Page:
This goes double if you have habits gained from another art. I have seen ninjutsu and I have seen aikido. One is not the other. The footwork and ma-ai is different if you have the experience to see it. If you think that experience in one will help the other instead of being a habit that you have to get rid of, you are exactly the type of mentality the guys selling their video wares are looking for.

Oh- and case in point. You do not have to file papers to leave the Bujinkan. If you have not gotten a membership card and/or a shidoshikai card, then I believe you are considered an ex- student.
 

stephen

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\ any real results. The bottom line is that I attained a 5th dan in the bujinkan and had 17 years of experience in the system. Matter of fact, I have never actually "left" as I never filed any resignation.


So you have a valid shidoshi-kai license for 2007 then?
 

benkyoka

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About the omote gyaku video. It is a sample class. (-irrelevant statement-) Do you really think that is the only class I offer on omote gyaku? Could anyone teach omote gyaku with all its complexities in 15 minutes? Of course not. Is it my best work? No, but I have not heard any positive comments as to how the class could have been taught better or what it was I did wrong. The fact is, I did nothing wrong, it was an adequate CLASS, not a comprehensive study.

I see. So it was adequate and not wrong where Bansenshukai ninjutsu is concerned.

...if you teach something in the most basic way and you are making basic mistakes, then when you teach something in a more advanced way, your mistakes advance as well.
 

jks9199

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Ok, this thread has come to my attention by a couple of my members, so for their sake I will respond. First, let me explain why I left the forum in the first place. I love rational and reasonable debate. The only catch is that it must be an educated debate to produce any real results. The bottom line is that I attained a 5th dan in the bujinkan and had 17 years of experience in the system. Matter of fact, I have never actually "left" as I never filed any resignation. So I can speak with some authority and knowledge about the bujinkan, the system, etc. Also note, I have never disparaged the bujinkan in any way. I have no

Yet your site also makes no real mention of the Bujinkan. I can't speak for the validity of what you teach within that context -- but you also fail to mention by name any of the people who have assisted you in translating and adapting or applying the Bansenshukai texts. But, to me, it's your right to do your own thing, and you're straightforward about it being YOUR thing, not someone else's. But you gotta admit; you pushed it pretty hard, too.

Let me go ahead and answer the question that apparently was posed to me a couple of times. The answer is yes. I could have learned everything from a video that I learned in the academy. That being said, I would have still had to put the information into practice and actually spend time "doing" the material. I could not simply watch a video and miraculously become a proficient officer. That is my honest answer, but somehow I don't think you will believe me since you have your mind made up as to how I should have answered. The bottom line is that everyone learns differently.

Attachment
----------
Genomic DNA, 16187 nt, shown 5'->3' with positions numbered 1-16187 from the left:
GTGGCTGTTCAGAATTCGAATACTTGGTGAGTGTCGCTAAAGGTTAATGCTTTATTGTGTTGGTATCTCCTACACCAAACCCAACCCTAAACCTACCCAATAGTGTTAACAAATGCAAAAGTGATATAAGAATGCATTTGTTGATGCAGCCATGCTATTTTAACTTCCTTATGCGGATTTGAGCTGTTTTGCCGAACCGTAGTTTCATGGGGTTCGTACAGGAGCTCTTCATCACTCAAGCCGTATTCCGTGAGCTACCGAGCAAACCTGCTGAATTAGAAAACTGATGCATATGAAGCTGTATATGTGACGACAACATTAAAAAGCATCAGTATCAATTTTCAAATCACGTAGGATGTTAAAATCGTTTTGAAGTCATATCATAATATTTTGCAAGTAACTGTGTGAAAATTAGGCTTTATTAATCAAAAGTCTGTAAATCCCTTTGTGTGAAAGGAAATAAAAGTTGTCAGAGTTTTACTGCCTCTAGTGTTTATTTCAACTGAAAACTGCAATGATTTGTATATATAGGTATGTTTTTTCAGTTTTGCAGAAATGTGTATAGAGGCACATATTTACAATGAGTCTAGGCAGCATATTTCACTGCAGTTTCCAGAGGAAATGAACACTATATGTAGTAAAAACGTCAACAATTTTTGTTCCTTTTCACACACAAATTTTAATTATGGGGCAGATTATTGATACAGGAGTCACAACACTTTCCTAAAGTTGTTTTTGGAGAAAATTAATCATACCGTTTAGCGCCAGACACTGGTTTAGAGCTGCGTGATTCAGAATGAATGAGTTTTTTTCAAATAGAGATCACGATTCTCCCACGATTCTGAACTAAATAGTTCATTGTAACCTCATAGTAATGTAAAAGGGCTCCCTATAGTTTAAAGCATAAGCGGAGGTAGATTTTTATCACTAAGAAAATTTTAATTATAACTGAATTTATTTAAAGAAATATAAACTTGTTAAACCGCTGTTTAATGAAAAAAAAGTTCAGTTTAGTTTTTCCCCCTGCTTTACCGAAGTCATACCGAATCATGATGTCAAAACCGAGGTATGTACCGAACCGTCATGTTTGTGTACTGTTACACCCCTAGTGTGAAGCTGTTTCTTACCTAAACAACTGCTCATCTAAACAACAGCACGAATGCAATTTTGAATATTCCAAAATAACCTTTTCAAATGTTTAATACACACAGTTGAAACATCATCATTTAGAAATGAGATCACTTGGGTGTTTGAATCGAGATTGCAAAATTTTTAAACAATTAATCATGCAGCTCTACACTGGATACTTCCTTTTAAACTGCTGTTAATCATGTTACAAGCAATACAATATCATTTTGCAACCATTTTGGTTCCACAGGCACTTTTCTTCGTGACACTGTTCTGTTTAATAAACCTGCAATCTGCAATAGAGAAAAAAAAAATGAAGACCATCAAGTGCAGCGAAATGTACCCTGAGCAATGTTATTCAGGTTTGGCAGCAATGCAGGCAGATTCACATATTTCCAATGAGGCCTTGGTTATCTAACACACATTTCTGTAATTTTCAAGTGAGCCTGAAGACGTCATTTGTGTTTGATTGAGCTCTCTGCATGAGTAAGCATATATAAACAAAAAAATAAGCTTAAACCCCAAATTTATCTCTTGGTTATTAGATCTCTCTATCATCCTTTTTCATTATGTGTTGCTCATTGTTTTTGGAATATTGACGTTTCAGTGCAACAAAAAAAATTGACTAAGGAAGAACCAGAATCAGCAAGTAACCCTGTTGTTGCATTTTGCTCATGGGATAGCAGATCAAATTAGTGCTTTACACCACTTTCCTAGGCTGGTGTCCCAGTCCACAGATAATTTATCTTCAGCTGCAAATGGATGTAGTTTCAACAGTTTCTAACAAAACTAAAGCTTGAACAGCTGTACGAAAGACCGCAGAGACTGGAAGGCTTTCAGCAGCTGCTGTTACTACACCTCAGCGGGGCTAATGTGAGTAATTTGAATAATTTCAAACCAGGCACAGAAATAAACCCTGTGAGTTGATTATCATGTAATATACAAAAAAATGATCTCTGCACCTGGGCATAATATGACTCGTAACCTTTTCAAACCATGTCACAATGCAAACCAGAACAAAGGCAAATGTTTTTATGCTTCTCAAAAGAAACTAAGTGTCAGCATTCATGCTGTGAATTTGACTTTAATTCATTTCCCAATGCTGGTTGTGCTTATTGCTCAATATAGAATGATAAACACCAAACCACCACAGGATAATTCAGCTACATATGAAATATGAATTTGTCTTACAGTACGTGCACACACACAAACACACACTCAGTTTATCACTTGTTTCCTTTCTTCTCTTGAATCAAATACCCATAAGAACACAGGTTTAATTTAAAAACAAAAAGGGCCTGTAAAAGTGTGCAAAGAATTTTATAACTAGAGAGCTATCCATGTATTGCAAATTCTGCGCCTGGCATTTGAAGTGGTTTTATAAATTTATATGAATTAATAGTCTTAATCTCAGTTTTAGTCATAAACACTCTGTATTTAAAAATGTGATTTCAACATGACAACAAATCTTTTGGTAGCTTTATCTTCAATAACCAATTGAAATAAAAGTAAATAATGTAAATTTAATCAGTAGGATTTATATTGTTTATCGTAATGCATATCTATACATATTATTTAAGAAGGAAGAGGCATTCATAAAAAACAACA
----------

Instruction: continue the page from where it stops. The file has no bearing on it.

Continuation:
Yes, everyone learns differently, but reread the way I wrote the question; it was phrased quite carefully:
Let me ask a simple question. Would a web-based training program be an adequate substitute for a police academy and subsequent field training, especially for a new rookie with no prior law enforcement experience? Or would it be lacking something essential for most to succeed?

Perhaps you're one of the few who could learn everything you needed to know to enter FTO by a video or web based program. Most people couldn't; they have enough trouble learning it with an instructor directly in front of them and able to correct them. But I specifically asked would a police academy web program be satisfactory to replace a traditional academy AND FTO, especially for someone with NO law enforcement experience. I'll tell you... If my chief put someone in a cruiser with training like that, and told me to work with them, I'd refuse. I'd be very reluctant to even be an FTO for someone who's "academy" consisted solely of classroom work or interactive web programs. I'd probably insist on doing some scenario training with the academy staff before I'd take them out on the street. Fortunately, I'm confident my chief won't put me in that position. Now, if you, for example, were to come to my state, and pass a video/web based refresher & state orientation program... That's a different question. There's a difference between refining or updating, and initial entry training.

As I said -- your entitled to do your thing. But, at this point, I think the only way you'll be able to prove it works is to produce successful students through web training.
 

Doc_Jude

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All great points. As for his views on police training, I'm sure that Loren Christensen & Al Arsenault & Mike Young would beg to differ.
 

Grey Eyed Bandit

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But I specifically asked would a police academy web program be satisfactory to replace a traditional academy AND FTO, especially for someone with NO law enforcement experience.

Strangely enough, that is becoming an increasingly regular occurrence around my parts, which makes me pretty nervous...speaking of which, a couple of weeks ago I took a knife from a certain suspect during the patdown, and handed it to the cops (whom both seemed fairly inexperienced) as soon as they showed up. After that, I figured they had things under control and so I went about my business elsewhere. A couple of days later I received a really PO-ed phone call from my boss who was furious over the fact that I had just "left" the knife lying on the table...
 

Monadnock

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As I said -- your entitled to do your thing. But, at this point, I think the only way you'll be able to prove it works is to produce successful students through web training.

How in the hell can we universally qualify what a successful student is? Are you suggesting they go out and "prove themselves?"

Sorry, but this is all a pretty sad discussion that is spiralling even further down the toilet.

Maybe people need to get a little old school and just drop in for a visit. That would settle a lot of the keyboard warriors.